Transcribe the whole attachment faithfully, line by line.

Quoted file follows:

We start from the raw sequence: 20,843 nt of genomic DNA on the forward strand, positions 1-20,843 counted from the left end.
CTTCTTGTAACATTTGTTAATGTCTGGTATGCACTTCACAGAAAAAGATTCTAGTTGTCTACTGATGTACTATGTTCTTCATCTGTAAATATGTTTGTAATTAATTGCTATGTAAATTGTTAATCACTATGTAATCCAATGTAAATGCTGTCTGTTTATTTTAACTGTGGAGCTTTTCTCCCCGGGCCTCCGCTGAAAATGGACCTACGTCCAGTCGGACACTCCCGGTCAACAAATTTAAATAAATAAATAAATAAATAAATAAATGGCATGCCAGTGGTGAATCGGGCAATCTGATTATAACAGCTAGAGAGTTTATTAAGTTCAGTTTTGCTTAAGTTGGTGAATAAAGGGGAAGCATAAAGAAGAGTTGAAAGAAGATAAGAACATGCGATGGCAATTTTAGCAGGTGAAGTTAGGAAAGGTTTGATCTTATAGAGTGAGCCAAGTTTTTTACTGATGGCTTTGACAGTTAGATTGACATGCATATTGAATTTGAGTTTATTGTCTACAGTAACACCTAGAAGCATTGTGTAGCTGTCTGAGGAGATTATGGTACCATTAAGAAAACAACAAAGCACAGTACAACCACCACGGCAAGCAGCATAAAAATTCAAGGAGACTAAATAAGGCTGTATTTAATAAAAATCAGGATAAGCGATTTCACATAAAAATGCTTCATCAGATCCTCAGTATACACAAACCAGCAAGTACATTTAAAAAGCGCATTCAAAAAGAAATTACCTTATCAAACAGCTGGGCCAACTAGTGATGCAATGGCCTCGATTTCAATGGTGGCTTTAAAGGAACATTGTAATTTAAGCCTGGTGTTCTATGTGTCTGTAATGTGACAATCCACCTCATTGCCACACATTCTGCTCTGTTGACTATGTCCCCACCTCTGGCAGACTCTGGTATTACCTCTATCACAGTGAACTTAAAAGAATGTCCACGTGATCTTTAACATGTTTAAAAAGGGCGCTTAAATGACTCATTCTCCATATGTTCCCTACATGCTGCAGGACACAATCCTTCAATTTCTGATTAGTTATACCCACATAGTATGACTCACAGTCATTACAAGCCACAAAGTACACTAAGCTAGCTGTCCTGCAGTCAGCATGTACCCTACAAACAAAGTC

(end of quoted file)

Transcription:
We start from the raw sequence: 20,843 nt of genomic DNA on the forward strand, positions 1-20,843 counted from the left end.
CTTCTTGTAACATTTGTTAATGTCTGGTATGCACTTCACAGAAAAAGATTCTAGTTGTCTACTGATGTACTATGTTCTTCATCTGTAAATATGTTTGTAATTAATTGCTATGTAAATTGTTAATCACTATGTAATCCAATGTAAATGCTGTCTGTTTATTTTAACTGTGGAGCTTTTCTCCCCGGGCCTCCGCTGAAAATGGACCTACGTCCAGTCGGACACTCCCGGTCAACAAATTTAAATAAATAAATAAATAAATAAATAAATGGCATGCCAGTGGTGAATCGGGCAATCTGATTATAACAGCTAGAGAGTTTATTAAGTTCAGTTTTGCTTAAGTTGGTGAATAAAGGGGAAGCATAAAGAAGAGTTGAAAGAAGATAAGAACATGCGATGGCAATTTTAGCAGGTGAAGTTAGGAAAGGTTTGATCTTATAGAGTGAGCCAAGTTTTTTACTGATGGCTTTGACAGTTAGATTGACATGCATATTGAATTTGAGTTTATTGTCTACAGTAACACCTAGAAGCATTGTGTAGCTGTCTGAGGAGATTATGGTACCATTAAGAAAACAACAAAGCACAGTACAACCACCACGGCAAGCAGCATAAAAATTCAAGGAGACTAAATAAGGCTGTATTTAATAAAAATCAGGATAAGCGATTTCACATAAAAATGCTTCATCAGATCCTCAGTATACACAAACCAGCAAGTACATTTAAAAAGCGCATTCAAAAAGAAATTACCTTATCAAACAGCTGGGCCAACTAGTGATGCAATGGCCTCGATTTCAATGGTGGCTTTAAAGGAACATTGTAATTTAAGCCTGGTGTTCTATGTGTCTGTAATGTGACAATCCACCTCATTGCCACACATTCTGCTCTGTTGACTATGTCCCCACCTCTGGCAGACTCTGGTATTACCTCTATCACAGTGAACTTAAAAGAATGTCCACGTGATCTTTAACATGTTTAAAAAGGGCGCTTAAATGACTCATTCTCCATATGTTCCCTACATGCTGCAGGACACAATCCTTCAATTTCTGATTAGTTATACCCACATAGTATGACTCACAGTCATTACAAGCCACAAAGTACACTAAGCTAGCTGTCCTGCAGTCAGCATGTACCCTACAAACAAAGTC